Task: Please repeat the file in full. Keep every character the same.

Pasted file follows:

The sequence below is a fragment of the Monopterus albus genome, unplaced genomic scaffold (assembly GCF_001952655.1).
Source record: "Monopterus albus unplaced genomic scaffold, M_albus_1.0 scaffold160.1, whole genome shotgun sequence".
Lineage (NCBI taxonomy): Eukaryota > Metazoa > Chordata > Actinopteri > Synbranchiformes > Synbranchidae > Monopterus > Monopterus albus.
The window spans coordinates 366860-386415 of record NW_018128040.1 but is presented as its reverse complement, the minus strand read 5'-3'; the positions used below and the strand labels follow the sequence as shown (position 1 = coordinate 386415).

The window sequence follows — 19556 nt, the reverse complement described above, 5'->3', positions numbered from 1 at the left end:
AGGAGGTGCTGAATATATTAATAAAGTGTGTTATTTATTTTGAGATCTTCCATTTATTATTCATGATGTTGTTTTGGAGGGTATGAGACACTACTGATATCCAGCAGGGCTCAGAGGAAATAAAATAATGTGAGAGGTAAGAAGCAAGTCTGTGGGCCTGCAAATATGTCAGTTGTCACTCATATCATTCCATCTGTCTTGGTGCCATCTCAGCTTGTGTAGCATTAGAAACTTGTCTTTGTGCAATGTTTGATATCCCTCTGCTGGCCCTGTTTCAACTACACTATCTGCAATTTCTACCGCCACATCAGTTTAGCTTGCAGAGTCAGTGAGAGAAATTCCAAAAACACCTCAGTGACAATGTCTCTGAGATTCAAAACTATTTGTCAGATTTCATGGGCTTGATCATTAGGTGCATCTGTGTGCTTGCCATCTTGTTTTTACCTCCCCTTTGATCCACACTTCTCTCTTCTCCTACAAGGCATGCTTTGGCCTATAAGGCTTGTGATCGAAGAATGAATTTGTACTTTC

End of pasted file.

The sequence below is a fragment of the Monopterus albus genome, unplaced genomic scaffold (assembly GCF_001952655.1).
Source record: "Monopterus albus unplaced genomic scaffold, M_albus_1.0 scaffold160.1, whole genome shotgun sequence".
Lineage (NCBI taxonomy): Eukaryota > Metazoa > Chordata > Actinopteri > Synbranchiformes > Synbranchidae > Monopterus > Monopterus albus.
The window spans coordinates 366860-386415 of record NW_018128040.1 but is presented as its reverse complement, the minus strand read 5'-3'; the positions used below and the strand labels follow the sequence as shown (position 1 = coordinate 386415).

The window sequence follows — 19556 nt, the reverse complement described above, 5'->3', positions numbered from 1 at the left end:
AGGAGGTGCTGAATATATTAATAAAGTGTGTTATTTATTTTGAGATCTTCCATTTATTATTCATGATGTTGTTTTGGAGGGTATGAGACACTACTGATATCCAGCAGGGCTCAGAGGAAATAAAATAATGTGAGAGGTAAGAAGCAAGTCTGTGGGCCTGCAAATATGTCAGTTGTCACTCATATCATTCCATCTGTCTTGGTGCCATCTCAGCTTGTGTAGCATTAGAAACTTGTCTTTGTGCAATGTTTGATATCCCTCTGCTGGCCCTGTTTCAACTACACTATCTGCAATTTCTACCGCCACATCAGTTTAGCTTGCAGAGTCAGTGAGAGAAATTCCAAAAACACCTCAGTGACAATGTCTCTGAGATTCAAAACTATTTGTCAGATTTCATGGGCTTGATCATTAGGTGCATCTGTGTGCTTGCCATCTTGTTTTTACCTCCCCTTTGATCCACACTTCTCTCTTCTCCTACAAGGCATGCTTTGGCCTATAAGGCTTGTGATCGAAGAATGAATTTGTACTTTC